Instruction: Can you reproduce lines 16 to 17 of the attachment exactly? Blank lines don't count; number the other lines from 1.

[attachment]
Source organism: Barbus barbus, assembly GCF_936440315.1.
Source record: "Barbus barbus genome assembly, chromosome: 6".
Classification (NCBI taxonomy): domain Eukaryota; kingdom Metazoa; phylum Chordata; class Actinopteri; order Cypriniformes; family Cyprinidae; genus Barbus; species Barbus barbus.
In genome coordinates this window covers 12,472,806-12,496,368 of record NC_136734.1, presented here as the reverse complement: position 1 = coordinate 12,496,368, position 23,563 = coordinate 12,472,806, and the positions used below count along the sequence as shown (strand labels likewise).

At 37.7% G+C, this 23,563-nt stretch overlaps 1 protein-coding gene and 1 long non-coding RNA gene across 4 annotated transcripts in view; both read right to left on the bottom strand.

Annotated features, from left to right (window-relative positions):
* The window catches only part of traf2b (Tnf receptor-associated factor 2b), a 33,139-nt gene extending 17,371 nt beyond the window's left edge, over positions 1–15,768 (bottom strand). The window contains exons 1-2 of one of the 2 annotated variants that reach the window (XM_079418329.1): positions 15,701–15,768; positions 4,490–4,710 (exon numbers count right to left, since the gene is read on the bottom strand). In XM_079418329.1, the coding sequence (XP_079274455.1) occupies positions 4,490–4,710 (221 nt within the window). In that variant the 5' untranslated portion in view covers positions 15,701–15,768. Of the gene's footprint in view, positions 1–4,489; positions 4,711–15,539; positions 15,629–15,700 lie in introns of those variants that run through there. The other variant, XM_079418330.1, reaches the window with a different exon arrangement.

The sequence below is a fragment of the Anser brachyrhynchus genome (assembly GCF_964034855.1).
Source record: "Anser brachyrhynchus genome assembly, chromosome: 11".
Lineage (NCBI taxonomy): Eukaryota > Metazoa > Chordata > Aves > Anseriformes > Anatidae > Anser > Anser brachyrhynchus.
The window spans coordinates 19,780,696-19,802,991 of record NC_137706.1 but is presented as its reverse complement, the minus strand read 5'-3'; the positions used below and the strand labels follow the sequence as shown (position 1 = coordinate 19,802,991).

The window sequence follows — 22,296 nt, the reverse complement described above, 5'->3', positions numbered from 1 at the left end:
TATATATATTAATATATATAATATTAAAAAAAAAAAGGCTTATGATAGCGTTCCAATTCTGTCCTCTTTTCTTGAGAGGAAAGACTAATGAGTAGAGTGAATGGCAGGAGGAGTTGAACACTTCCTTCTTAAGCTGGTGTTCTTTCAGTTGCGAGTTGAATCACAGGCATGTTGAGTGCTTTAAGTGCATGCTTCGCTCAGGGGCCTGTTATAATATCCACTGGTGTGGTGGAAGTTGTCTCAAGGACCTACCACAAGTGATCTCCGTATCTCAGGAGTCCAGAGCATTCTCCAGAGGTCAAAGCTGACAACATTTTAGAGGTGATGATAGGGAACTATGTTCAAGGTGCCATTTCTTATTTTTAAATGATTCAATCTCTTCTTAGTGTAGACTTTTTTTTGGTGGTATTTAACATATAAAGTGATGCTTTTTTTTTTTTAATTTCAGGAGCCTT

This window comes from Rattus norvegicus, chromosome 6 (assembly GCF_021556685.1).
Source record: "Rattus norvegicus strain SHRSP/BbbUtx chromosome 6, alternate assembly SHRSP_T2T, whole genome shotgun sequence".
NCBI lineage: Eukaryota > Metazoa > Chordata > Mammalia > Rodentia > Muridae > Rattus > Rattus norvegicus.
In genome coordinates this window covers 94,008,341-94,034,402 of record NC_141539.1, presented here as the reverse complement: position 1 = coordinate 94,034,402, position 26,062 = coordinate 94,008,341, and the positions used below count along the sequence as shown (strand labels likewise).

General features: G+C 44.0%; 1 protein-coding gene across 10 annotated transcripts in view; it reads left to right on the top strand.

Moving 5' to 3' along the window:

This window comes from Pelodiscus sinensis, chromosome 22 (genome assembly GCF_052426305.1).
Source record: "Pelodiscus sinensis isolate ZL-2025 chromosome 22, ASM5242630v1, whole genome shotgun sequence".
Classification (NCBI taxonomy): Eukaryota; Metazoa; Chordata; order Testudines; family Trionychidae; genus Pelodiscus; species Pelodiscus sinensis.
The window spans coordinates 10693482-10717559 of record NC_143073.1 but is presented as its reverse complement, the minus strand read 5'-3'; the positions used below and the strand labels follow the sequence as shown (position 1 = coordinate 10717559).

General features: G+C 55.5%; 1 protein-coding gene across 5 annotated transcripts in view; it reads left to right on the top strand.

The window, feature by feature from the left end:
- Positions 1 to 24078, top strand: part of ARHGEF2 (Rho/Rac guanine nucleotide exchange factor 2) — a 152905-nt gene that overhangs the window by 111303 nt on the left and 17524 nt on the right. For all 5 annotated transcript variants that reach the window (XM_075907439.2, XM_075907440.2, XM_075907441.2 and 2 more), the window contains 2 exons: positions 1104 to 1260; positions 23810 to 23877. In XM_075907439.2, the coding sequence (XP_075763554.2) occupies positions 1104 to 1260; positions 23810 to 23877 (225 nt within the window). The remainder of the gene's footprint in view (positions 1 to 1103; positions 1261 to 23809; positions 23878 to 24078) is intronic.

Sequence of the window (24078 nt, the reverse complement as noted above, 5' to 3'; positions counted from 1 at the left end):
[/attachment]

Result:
NCBI lineage: Eukaryota > Metazoa > Chordata > Mammalia > Rodentia > Muridae > Rattus > Rattus norvegicus.
In genome coordinates this window covers 94,008,341-94,034,402 of record NC_141539.1, presented here as the reverse complement: position 1 = coordinate 94,034,402, position 26,062 = coordinate 94,008,341, and the positions used below count along the sequence as shown (strand labels likewise).